The mayor of New York, America’s largest and most expensive city to run, earns about $225,000 a year to serve as the municipal government’s top administrative officer. A proposal to give Miami-Dade’s mayor a raise would have Carlos Gimenez earning up to $324,000 a year, nearly 50 percent more than Bill de Blasio makes running NYC.
In fact, a proposal narrowly approved by a county committee this week and endorsed through a spokesman for Gimenez could make Miami-Dade’s chief executive one of the highest paid big-city mayors in the country. Research by Gimenez’s office and a 2017 survey by the American City Business Journals found that San Francisco’s mayor, the late Edwin Lee, earned the most of the nation’s large-city mayors. The Miami-Dade survey said Lee earned $365,200 in salary and fringe benefits.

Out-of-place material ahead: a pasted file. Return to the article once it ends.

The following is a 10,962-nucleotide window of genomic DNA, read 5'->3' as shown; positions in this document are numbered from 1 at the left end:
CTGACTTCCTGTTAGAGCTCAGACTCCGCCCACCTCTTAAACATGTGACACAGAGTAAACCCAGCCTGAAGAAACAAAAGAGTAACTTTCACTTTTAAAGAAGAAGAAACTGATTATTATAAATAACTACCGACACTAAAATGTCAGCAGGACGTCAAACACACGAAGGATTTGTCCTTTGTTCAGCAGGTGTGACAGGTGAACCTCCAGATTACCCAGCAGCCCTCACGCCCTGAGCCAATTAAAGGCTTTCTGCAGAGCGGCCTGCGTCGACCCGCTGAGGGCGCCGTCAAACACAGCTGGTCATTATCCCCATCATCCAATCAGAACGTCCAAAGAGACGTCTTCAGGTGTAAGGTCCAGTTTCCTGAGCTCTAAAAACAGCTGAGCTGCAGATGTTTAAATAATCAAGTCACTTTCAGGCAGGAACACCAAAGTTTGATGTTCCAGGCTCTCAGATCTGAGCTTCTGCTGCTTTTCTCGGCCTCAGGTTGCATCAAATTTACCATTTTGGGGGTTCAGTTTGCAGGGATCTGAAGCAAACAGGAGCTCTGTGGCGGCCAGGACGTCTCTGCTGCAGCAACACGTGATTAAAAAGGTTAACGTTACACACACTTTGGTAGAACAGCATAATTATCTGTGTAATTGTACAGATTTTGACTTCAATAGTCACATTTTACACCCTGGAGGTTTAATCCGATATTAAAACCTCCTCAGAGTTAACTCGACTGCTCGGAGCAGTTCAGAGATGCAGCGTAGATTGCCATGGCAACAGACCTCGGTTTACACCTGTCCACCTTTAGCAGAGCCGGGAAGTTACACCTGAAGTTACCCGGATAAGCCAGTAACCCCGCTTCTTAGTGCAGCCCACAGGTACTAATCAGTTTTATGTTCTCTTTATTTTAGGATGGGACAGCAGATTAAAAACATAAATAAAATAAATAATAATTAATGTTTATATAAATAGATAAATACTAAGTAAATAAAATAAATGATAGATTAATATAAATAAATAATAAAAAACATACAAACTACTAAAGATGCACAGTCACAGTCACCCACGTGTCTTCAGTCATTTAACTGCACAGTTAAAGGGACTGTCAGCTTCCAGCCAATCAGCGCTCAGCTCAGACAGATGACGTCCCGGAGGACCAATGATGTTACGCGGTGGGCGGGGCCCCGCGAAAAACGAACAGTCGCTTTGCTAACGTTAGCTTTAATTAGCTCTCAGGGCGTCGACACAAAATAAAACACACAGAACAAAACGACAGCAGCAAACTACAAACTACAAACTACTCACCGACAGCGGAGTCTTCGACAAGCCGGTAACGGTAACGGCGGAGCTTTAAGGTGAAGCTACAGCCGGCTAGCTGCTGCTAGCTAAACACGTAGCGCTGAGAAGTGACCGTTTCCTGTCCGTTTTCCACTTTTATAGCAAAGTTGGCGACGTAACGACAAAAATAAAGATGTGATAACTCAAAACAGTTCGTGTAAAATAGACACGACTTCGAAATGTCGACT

On Tuesday, a committee of the Miami-Dade County Commission endorsed Gimenez’s earning the $324,000 that his predecessor, Carlos Alvarez, made in salary and benefits before being tossed from office in a 2011 recall. Gimenez promised to cut his salary when he first ran for mayor that year, and has voluntarily declined all but $150,000 of the post’s compensation.
That’s set to change if the full commission on Tuesday approves a proposal to formally activate the Alvarez-level compensation package and endorse Gimenez’s receiving it.
The raise would kick in immediately, and allow Gimenez to significantly boost pension payments as he prepares to leave the mayor’s office under the county’s term-limit rules in 2020. Miami-Dade pension payments are based on the highest years of compensation, and retired employees receive a portion of that average pay each year. The years are based on budget cycles, so Gimenez would receive a raise within the 12 months that began Oct. 1.